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Gastroenterology. 2016 Feb;150(2):513-25.e10. doi: 10.1053/j.gastro.2015.10.020. Epub 2015 Oct 24.

Inhibition of Tumor Growth and Metastasis in Pancreatic Cancer Models by Interference With CD44v6 Signaling.

Author information

1
Karlsruhe Institute of Technology, Institute of Toxicology and Genetics, Eggenstein-Leopoldshafen, Germany; Amcure GmbH, Eggenstein-Leopoldshafen, Germany.
2
Department of Hematology and Oncology, University Medicine Göttingen, Göttingen, Germany.
3
Karlsruhe Institute of Technology, Institute of Toxicology and Genetics, Eggenstein-Leopoldshafen, Germany.
4
Molecular and Translational Radiation Oncology, Heidelberg Institute of Radiation Oncology, University of Heidelberg Medical School and German Cancer Research Center, Heidelberg, Germany; The German Cancer Consortium, Heidelberg, Germany.
5
Cancer Research UK Beatson Institute, Glasgow, United Kingdom.
6
Department of Nuclear Medicine, University of Heidelberg, Heidelberg, Germany.
7
Institute of Pathology, University Hospital Heidelberg, Heidelberg, Germany.
8
Department of Surgery, Technische Universität München, Munich, Germany.
9
Amcure GmbH, Eggenstein-Leopoldshafen, Germany.
10
Karlsruhe Institute of Technology, Institute of Toxicology and Genetics, Eggenstein-Leopoldshafen, Germany. Electronic address: veronique.orian-rousseau@kit.edu.

Abstract

BACKGROUND & AIMS:

Cancer cells with high metastatic potential and stem cell-like characteristics express the cell surface marker CD44. CD44 isoforms that include the v6 exon are co-receptors for the receptor tyrosine kinases MET and Vascular Endothelial Growth factor Receptor-2 (VEGFR-2). We studied CD44v6 signaling in several pancreatic cancer cell lines, and its role in tumor growth and metastasis in several models of pancreatic cancer.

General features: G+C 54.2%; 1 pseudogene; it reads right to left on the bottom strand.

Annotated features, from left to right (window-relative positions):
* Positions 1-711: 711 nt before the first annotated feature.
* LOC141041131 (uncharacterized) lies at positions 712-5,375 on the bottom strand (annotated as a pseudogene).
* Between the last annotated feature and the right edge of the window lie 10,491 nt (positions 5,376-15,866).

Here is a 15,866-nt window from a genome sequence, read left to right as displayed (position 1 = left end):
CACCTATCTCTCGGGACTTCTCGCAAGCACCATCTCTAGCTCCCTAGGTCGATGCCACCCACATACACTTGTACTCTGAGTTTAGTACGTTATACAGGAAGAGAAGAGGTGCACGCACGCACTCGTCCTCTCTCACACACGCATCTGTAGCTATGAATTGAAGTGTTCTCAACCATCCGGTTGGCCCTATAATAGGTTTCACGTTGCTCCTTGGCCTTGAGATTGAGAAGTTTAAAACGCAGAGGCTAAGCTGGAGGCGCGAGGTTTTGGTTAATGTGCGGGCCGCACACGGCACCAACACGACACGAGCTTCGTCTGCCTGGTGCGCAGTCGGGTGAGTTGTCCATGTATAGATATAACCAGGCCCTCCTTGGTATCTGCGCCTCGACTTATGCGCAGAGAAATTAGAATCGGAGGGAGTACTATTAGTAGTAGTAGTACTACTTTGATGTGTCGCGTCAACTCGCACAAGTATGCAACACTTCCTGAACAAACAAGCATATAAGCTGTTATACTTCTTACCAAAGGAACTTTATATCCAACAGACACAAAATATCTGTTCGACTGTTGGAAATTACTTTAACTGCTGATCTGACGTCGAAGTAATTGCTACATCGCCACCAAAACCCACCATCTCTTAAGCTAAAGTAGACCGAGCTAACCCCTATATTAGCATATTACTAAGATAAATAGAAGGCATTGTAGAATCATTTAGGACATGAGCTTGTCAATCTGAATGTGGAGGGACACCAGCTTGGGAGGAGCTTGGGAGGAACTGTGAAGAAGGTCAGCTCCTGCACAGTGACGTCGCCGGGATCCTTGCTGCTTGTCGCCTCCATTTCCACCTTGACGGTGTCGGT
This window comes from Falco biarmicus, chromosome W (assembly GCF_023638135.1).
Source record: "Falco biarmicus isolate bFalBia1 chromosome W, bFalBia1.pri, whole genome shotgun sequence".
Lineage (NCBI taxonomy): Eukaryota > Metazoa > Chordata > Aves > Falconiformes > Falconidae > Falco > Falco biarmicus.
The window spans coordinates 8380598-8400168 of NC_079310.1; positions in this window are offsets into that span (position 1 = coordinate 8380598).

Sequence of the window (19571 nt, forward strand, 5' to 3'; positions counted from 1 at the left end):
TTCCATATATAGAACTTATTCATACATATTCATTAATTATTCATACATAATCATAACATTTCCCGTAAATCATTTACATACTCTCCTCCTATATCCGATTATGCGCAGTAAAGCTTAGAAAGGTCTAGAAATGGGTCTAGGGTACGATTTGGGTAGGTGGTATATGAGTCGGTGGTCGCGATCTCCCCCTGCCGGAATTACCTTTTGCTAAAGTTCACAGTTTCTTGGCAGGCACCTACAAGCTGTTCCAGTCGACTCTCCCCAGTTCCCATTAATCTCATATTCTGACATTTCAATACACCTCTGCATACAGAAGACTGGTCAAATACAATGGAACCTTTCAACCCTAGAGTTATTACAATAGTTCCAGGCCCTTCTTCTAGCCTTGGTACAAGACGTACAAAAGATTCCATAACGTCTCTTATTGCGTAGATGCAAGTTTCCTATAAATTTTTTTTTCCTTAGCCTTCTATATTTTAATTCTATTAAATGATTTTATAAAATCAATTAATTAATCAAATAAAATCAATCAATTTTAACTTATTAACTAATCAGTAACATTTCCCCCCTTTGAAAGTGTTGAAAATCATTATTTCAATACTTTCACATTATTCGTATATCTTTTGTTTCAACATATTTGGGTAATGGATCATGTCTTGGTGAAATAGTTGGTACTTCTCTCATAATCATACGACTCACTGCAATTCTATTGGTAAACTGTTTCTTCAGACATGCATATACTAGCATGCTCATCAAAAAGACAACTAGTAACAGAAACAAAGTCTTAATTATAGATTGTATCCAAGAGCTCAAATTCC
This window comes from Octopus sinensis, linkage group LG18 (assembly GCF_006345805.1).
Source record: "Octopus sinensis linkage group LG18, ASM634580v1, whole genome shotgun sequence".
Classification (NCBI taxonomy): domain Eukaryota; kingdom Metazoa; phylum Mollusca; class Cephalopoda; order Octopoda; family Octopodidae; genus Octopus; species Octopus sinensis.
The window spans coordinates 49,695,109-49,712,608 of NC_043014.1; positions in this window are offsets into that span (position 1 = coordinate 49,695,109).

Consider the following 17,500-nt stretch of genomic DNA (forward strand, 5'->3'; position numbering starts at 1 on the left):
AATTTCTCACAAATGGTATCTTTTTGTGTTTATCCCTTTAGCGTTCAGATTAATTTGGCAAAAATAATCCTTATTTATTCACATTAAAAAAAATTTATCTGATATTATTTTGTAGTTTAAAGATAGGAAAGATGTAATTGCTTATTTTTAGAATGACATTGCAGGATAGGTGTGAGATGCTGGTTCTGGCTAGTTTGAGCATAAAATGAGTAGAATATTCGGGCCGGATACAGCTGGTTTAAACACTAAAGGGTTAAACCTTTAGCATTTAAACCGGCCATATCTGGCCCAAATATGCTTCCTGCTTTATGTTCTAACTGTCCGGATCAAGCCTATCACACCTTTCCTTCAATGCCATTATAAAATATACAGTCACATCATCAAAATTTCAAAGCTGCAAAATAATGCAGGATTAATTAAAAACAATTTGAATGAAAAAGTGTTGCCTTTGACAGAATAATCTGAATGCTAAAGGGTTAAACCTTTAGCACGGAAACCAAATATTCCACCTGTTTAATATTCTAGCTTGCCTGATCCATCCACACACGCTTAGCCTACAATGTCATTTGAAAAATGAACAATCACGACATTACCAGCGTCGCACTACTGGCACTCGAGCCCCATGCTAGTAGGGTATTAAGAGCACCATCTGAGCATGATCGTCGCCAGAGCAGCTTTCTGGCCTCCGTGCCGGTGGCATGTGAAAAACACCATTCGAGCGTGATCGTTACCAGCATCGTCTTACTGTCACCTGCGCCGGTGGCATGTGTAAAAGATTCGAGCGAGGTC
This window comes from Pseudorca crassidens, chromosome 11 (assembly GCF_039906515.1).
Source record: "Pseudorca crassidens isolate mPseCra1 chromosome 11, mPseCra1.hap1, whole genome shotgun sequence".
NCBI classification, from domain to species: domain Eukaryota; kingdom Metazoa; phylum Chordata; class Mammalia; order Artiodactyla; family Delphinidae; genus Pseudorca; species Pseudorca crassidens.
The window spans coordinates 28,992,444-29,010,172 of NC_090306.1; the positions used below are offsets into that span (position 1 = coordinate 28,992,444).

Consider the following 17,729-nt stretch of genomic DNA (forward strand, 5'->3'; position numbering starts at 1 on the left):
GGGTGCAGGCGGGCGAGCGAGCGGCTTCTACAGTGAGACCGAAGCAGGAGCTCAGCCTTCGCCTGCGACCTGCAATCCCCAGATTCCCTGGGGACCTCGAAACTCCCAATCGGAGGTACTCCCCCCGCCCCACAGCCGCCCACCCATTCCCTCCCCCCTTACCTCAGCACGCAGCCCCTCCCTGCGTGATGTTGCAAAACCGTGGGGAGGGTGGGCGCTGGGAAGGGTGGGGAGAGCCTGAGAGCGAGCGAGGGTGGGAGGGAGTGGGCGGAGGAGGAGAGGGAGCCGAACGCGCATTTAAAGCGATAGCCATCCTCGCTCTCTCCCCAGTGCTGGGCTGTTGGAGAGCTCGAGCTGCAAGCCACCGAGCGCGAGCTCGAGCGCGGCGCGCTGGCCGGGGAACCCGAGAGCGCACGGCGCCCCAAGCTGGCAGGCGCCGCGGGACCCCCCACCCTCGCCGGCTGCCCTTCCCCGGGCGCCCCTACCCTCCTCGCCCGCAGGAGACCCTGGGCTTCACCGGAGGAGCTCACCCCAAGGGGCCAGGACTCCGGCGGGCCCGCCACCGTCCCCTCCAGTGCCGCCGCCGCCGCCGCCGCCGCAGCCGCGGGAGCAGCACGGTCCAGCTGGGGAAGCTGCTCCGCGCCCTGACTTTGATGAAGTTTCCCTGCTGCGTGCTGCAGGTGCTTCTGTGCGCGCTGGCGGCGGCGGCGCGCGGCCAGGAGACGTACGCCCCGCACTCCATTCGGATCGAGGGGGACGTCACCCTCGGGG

METHODS:

We analyzed the effects of v6 peptides that interfere with the co-receptor functions of CD44v6 for MET and VEGFR-2 in tumors and metastases grown from cells that express different CD44 isoforms, including CD44v6. The peptides were injected into rats with syngeneic tumors and mice with orthotopic or xenograft tumors. We also tested the effects of the peptides in mice with xenograft tumors grown from patient tumor samples and mice that express an oncogenic form of RAS and develop spontaneous pancreatic cancer (KPC mice). We measured levels of CD44v6 messenger RNA (mRNA) in pancreatic cancer tissues from 136 patients.

RESULTS:

Xenograft tumors grown from human cancer cells injected with v6 peptides were smaller and formed fewer metastases in mice. The v6 peptide was more efficient than the MET inhibitor crizotinib and/or the VEGFR-2 inhibitor pazopanib in reducing xenograft tumor growth and metastasis. Injection of KPC mice with the v6 peptide increased their survival time. Injection of mice and rats bearing metastases with the v6 peptide induced regression of metastases. Higher levels of CD44v6 mRNA in human pancreatic tumor tissues were associated with increased expression of MET, tumor metastasis, and shorter patient survival times.

CONCLUSIONS:

Peptide inhibitors of CD44v6 isoforms block tumor growth and metastasis in several independent models of pancreatic cancer. The v6 peptides induced regression of metastases. Levels of CD44v6 mRNA are increased, along with those of MET mRNA, in patients with metastatic pancreatic tumors, compared with nonmetastatic tumors; the increased levels correlated with shorter patient survival time.

KEYWORDS:

Oncogene; Pancreas; Signal Transduction; Tumor Development

PMID:
26597578
DOI:
10.1053/j.gastro.2015.10.020
[Indexed for MEDLINE]

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